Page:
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Me, My Metadata, and the NSA: Privacy and Government Metadata Surveillance Programs

Proceedings of the 2014 iConference, pp. 345-55 (2014)

10 Pages Posted: 18 Jan 2014 Last revised: 30 Aug 2014

Bryce Clayton Newell

University of Kentucky

Joseph T. Tennis

University of Washington - Information School

Date Written: October 25, 2013

Abstract

After Edward Snowden leaked classified intelligence records to the press in June 2013, government metadata surveillance programs – and the risk that large-scale metadata collection poses to personal information privacy – has taken center stage in domestic and international debates about privacy and the appropriate role of government. In this paper, the authors approach these questions by drawing upon theory and literature in both law and archival studies. This paper concludes that, because metadata surveillance can be highly intrusive to personal privacy – even more revealing in certain regards than the contents of our communications in some cases – and that certain types of metadata are inextricably linked with the records of our digitally mediated lives, legal distinctions that draw a line between communications “content” and metadata are inappropriate and insufficient to adequately protect personal privacy.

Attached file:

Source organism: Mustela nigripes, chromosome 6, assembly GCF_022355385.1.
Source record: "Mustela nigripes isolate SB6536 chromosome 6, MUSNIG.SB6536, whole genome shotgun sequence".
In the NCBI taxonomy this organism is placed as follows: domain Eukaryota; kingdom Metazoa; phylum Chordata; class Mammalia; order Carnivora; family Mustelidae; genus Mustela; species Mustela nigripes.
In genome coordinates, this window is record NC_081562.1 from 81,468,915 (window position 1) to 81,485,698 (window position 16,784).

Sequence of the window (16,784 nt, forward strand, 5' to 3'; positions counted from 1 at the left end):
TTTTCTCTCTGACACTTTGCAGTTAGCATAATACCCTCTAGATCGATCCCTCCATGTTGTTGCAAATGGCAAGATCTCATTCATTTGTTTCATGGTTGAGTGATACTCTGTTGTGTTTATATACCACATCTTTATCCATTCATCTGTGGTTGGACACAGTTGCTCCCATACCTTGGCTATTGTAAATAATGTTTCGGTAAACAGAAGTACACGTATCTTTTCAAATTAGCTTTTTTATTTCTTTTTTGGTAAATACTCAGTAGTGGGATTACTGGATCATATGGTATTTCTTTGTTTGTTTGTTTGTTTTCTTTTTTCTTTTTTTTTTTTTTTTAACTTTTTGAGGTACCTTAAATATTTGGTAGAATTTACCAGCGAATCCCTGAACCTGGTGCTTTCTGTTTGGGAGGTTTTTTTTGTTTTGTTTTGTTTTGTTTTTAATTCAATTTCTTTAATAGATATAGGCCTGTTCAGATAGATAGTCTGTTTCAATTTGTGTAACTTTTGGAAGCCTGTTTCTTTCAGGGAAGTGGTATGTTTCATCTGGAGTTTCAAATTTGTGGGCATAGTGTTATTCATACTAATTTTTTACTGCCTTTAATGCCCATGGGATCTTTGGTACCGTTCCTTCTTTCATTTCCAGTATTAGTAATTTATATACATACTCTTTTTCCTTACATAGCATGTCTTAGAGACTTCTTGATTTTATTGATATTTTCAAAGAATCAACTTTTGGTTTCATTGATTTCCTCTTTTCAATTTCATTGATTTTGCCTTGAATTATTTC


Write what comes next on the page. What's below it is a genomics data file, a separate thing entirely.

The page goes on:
Keywords: privacy, surveillance, law, metadata, archival studies, information science, snowden, communication, metadata surveillance

Suggested Citation

Newell, Bryce Clayton and Tennis, Joseph T., Me, My Metadata, and the NSA: Privacy and Government Metadata Surveillance Programs (October 25, 2013). Proceedings of the 2014 iConference, pp. 345-55 (2014). Available at SSRN: https://ssrn.com/abstract=2345468

Bryce Newell (Contact Author)

University of Kentucky ( email )

Lexington, KY 40506
United States

Joseph Tennis

University of Washington - Information School ( email )

Seattle, WA 98195
United States

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